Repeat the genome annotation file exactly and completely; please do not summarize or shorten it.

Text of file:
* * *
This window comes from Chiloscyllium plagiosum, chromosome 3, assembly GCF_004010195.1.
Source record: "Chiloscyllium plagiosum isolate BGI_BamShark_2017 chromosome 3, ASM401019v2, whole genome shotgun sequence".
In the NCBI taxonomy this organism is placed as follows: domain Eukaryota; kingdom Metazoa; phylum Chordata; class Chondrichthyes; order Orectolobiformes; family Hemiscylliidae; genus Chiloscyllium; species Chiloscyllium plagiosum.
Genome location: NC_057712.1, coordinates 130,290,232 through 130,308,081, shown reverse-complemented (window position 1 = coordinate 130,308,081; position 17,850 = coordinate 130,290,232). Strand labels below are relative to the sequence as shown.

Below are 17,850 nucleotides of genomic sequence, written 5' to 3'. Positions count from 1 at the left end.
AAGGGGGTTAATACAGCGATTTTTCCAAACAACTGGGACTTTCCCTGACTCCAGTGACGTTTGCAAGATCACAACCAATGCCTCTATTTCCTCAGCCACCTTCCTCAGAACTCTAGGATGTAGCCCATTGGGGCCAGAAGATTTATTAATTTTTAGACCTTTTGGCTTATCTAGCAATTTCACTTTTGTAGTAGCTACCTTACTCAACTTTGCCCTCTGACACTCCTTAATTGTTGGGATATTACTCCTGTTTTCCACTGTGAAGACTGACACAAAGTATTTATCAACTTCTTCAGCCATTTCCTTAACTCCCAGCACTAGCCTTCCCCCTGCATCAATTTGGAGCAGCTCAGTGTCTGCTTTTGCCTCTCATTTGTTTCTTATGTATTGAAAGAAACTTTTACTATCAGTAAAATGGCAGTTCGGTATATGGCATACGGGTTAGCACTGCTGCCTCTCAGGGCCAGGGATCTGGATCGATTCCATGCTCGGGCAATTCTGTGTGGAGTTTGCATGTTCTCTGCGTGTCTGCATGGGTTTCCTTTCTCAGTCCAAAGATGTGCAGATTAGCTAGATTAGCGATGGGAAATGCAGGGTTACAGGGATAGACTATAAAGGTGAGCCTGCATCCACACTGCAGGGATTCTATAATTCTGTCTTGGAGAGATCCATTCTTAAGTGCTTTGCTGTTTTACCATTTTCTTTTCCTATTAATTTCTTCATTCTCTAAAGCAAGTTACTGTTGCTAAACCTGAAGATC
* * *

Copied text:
This window comes from Chiloscyllium plagiosum, chromosome 3, assembly GCF_004010195.1.
Source record: "Chiloscyllium plagiosum isolate BGI_BamShark_2017 chromosome 3, ASM401019v2, whole genome shotgun sequence".
In the NCBI taxonomy this organism is placed as follows: domain Eukaryota; kingdom Metazoa; phylum Chordata; class Chondrichthyes; order Orectolobiformes; family Hemiscylliidae; genus Chiloscyllium; species Chiloscyllium plagiosum.
Genome location: NC_057712.1, coordinates 130,290,232 through 130,308,081, shown reverse-complemented (window position 1 = coordinate 130,308,081; position 17,850 = coordinate 130,290,232). Strand labels below are relative to the sequence as shown.

Below are 17,850 nucleotides of genomic sequence, written 5' to 3'. Positions count from 1 at the left end.
AAGGGGGTTAATACAGCGATTTTTCCAAACAACTGGGACTTTCCCTGACTCCAGTGACGTTTGCAAGATCACAACCAATGCCTCTATTTCCTCAGCCACCTTCCTCAGAACTCTAGGATGTAGCCCATTGGGGCCAGAAGATTTATTAATTTTTAGACCTTTTGGCTTATCTAGCAATTTCACTTTTGTAGTAGCTACCTTACTCAACTTTGCCCTCTGACACTCCTTAATTGTTGGGATATTACTCCTGTTTTCCACTGTGAAGACTGACACAAAGTATTTATCAACTTCTTCAGCCATTTCCTTAACTCCCAGCACTAGCCTTCCCCCTGCATCAATTTGGAGCAGCTCAGTGTCTGCTTTTGCCTCTCATTTGTTTCTTATGTATTGAAAGAAACTTTTACTATCAGTAAAATGGCAGTTCGGTATATGGCATACGGGTTAGCACTGCTGCCTCTCAGGGCCAGGGATCTGGATCGATTCCATGCTCGGGCAATTCTGTGTGGAGTTTGCATGTTCTCTGCGTGTCTGCATGGGTTTCCTTTCTCAGTCCAAAGATGTGCAGATTAGCTAGATTAGCGATGGGAAATGCAGGGTTACAGGGATAGACTATAAAGGTGAGCCTGCATCCACACTGCAGGGATTCTATAATTCTGTCTTGGAGAGATCCATTCTTAAGTGCTTTGCTGTTTTACCATTTTCTTTTCCTATTAATTTCTTCATTCTCTAAAGCAAGTTACTGTTGCTAAACCTGAAGATC